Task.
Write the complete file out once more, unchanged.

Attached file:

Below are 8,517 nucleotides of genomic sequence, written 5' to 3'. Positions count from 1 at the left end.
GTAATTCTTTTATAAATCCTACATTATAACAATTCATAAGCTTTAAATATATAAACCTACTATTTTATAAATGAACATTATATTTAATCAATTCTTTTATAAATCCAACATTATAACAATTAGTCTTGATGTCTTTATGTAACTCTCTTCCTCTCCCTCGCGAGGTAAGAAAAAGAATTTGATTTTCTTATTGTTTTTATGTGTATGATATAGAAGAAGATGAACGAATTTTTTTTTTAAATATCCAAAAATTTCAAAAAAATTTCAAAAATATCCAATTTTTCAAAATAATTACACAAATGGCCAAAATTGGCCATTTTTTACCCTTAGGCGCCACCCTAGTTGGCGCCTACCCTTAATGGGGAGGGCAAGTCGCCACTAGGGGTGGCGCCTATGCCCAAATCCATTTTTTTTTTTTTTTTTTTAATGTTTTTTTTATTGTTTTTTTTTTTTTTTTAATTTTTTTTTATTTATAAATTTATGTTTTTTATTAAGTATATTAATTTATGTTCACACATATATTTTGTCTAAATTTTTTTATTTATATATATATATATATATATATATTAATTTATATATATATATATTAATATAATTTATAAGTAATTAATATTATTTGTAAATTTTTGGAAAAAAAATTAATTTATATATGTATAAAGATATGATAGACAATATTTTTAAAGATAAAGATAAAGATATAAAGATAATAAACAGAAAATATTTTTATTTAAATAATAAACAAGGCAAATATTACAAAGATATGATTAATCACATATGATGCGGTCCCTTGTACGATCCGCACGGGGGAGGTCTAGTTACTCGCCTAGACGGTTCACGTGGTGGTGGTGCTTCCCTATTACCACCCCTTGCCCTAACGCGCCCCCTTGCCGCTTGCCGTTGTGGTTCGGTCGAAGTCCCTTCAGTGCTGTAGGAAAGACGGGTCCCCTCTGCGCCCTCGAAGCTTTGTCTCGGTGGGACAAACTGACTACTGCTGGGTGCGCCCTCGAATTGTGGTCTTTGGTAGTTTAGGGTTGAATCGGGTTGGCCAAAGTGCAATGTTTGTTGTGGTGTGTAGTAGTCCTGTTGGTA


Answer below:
Below are 8,517 nucleotides of genomic sequence, written 5' to 3'. Positions count from 1 at the left end.
GTAATTCTTTTATAAATCCTACATTATAACAATTCATAAGCTTTAAATATATAAACCTACTATTTTATAAATGAACATTATATTTAATCAATTCTTTTATAAATCCAACATTATAACAATTAGTCTTGATGTCTTTATGTAACTCTCTTCCTCTCCCTCGCGAGGTAAGAAAAAGAATTTGATTTTCTTATTGTTTTTATGTGTATGATATAGAAGAAGATGAACGAATTTTTTTTTTAAATATCCAAAAATTTCAAAAAAATTTCAAAAATATCCAATTTTTCAAAATAATTACACAAATGGCCAAAATTGGCCATTTTTTACCCTTAGGCGCCACCCTAGTTGGCGCCTACCCTTAATGGGGAGGGCAAGTCGCCACTAGGGGTGGCGCCTATGCCCAAATCCATTTTTTTTTTTTTTTTTTTAATGTTTTTTTTATTGTTTTTTTTTTTTTTTTAATTTTTTTTTATTTATAAATTTATGTTTTTTATTAAGTATATTAATTTATGTTCACACATATATTTTGTCTAAATTTTTTTATTTATATATATATATATATATATATATTAATTTATATATATATATATTAATATAATTTATAAGTAATTAATATTATTTGTAAATTTTTGGAAAAAAAATTAATTTATATATGTATAAAGATATGATAGACAATATTTTTAAAGATAAAGATAAAGATATAAAGATAATAAACAGAAAATATTTTTATTTAAATAATAAACAAGGCAAATATTACAAAGATATGATTAATCACATATGATGCGGTCCCTTGTACGATCCGCACGGGGGAGGTCTAGTTACTCGCCTAGACGGTTCACGTGGTGGTGGTGCTTCCCTATTACCACCCCTTGCCCTAACGCGCCCCCTTGCCGCTTGCCGTTGTGGTTCGGTCGAAGTCCCTTCAGTGCTGTAGGAAAGACGGGTCCCCTCTGCGCCCTCGAAGCTTTGTCTCGGTGGGACAAACTGACTACTGCTGGGTGCGCCCTCGAATTGTGGTCTTTGGTAGTTTAGGGTTGAATCGGGTTGGCCAAAGTGCAATGTTTGTTGTGGTGTGTAGTAGTCCTGTTGGTA